What do you think Utah’s identity theft protection law comes too late for 11 month old child?

In March 2010, the Utah state legislature passed SB251 which requires all employers with 15 or more employees to protect children from illegal alien driven, job-related identity theft by using a status verification system such as E-Verify.

SB251 enters into effect on July 1, 2010 which is too late to protect an 11 month old Utah child who is the victim of identity theft.

Monica Zamora Vazquez, 28, an illegal alien, was arrested for using the identity of the child to get a job. She faces charges of identity fraud, theft by deception and possession of a forged writing device. These are felonies.

The 11 month old victim of the crime had been denied taxpayer funded medical assistance to help pay for treatment for heart problems because Ms. Vazquez was earning income under the victim’s Social Security number.

Like millions of other illegal aliens, Vazquez had obtained a Social Security card in her name with another person’s number on it.

According to a senior official of the Social Security Administration, approximately seventy-five percent of all illegal aliens have a fraudulently obtained Social Security number.

The Social Security numbers of children are especially valuable since illegal aliens can use the number for many years before the child or his parents become aware of the problem.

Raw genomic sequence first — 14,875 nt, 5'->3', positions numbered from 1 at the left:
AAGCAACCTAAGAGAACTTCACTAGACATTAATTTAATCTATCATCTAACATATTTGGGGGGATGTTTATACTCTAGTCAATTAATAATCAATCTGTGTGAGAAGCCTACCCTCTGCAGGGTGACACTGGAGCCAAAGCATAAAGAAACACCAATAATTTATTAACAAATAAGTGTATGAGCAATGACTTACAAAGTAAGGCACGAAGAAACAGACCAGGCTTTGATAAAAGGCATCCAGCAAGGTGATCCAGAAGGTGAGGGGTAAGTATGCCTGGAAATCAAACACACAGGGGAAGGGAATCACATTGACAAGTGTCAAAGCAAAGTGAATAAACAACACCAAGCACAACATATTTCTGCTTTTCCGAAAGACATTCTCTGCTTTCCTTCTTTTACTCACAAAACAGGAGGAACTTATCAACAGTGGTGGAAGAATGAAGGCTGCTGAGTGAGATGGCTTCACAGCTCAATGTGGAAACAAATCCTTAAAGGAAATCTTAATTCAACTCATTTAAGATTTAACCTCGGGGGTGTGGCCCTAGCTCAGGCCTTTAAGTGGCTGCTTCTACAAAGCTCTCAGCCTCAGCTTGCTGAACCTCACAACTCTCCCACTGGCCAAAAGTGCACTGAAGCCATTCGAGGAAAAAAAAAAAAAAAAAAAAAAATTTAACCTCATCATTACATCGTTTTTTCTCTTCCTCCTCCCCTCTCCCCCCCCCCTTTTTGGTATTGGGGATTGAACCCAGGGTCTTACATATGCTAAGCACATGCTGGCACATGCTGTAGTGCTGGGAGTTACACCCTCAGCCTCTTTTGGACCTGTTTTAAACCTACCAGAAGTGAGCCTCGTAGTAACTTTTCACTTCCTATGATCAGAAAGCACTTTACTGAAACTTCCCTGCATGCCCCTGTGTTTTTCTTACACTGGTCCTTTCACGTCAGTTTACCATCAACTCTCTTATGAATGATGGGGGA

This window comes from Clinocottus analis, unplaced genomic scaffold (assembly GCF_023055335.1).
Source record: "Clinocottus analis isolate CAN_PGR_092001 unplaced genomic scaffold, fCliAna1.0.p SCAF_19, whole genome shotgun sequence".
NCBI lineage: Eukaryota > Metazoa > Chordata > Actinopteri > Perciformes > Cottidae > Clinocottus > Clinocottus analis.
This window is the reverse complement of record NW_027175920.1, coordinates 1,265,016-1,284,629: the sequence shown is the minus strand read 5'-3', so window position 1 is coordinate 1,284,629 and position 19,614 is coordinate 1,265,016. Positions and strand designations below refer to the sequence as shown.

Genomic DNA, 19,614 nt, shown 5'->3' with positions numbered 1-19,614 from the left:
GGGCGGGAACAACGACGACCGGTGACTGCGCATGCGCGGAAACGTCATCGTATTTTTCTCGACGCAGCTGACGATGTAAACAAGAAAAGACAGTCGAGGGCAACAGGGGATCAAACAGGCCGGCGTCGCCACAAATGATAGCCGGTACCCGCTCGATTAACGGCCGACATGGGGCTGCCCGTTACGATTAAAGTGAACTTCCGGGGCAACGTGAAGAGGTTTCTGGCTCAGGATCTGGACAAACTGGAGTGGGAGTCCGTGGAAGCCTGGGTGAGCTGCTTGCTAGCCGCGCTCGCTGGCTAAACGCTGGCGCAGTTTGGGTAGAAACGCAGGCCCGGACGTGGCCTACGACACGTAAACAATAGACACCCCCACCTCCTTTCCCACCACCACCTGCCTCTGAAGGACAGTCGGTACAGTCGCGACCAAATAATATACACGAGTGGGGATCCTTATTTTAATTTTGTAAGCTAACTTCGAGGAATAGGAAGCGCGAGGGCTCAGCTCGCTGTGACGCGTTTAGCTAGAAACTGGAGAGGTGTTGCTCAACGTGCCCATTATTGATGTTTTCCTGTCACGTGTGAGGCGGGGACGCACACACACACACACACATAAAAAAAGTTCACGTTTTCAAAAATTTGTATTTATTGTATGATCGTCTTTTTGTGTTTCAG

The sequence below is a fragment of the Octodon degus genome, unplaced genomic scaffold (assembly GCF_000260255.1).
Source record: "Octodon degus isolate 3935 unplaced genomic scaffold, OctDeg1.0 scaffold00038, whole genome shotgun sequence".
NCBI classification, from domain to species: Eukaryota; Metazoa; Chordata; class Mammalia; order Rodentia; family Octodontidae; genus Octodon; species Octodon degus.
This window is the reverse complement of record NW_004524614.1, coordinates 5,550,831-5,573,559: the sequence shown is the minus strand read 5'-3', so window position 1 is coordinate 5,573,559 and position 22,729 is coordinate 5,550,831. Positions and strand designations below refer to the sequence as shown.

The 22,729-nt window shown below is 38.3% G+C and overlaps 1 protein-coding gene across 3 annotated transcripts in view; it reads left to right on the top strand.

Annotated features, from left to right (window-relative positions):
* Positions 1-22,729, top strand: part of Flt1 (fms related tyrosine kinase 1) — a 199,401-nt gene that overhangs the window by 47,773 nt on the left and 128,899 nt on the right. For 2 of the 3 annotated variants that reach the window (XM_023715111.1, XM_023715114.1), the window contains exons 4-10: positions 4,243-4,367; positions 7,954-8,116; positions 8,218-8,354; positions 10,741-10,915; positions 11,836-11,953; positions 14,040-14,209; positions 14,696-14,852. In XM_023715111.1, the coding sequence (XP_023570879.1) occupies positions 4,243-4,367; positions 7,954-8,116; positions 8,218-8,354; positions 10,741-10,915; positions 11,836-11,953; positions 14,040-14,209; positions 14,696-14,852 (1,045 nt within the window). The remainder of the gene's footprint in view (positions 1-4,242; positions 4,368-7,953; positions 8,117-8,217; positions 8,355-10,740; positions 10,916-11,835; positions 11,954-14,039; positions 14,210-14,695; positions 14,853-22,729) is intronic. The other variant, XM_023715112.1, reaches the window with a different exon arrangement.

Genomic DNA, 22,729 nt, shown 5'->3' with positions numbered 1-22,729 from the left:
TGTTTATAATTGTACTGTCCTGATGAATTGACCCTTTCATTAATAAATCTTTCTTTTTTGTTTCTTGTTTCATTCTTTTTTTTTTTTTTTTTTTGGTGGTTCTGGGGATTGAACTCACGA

It is estimated that 50,000 Utah children have their identities being used, primarily by illegal aliens to get jobs. In Arizona, 1.1 million children are believed to be impacted by this crime.

In addition to being denied critically needed taxpayer funded medical benefits as occurred in this case, victims of illegal alien identity theft have their credit ruined, may be saddled with arrest records, be pursued by the IRS for unpaid taxes on income earned under their Social Security numbers and may even have their medical records corrupted with life threatening consequences.

SB251 was passed specifically to prevent adults from using the Social Security numbers of children to get jobs.

If all employers used E-Verify, no adult could use a child’s Social Security number with her own name as Ms. Vazquez did because E-Verify matches the name, Social Security number and date of birth.

Even if the name and Social Security matched, a child’s date of birth being used by an adult would raise flags.

Utah employers and Hispanic organizations strongly opposed efforts to protect children from this type of identity theft.

Business groups have been accused of sacrificing Utah children to identity theft in order to increase their profits while Hispanic organizations are accused of willingly sacrificing American children for the benefit of illegal aliens.

Legislation is now being considered to close the loophole in the law that allows employers with less than 15 employees to continue to hire illegal aliens using the stolen identities of children.http://www.examiner.com/x-32429-Salt-Lake-City-Immigration-Examiner~y2010m6d5-Utahs-identity-theft-protection-law-comes-too-late-for-11-month-old-child

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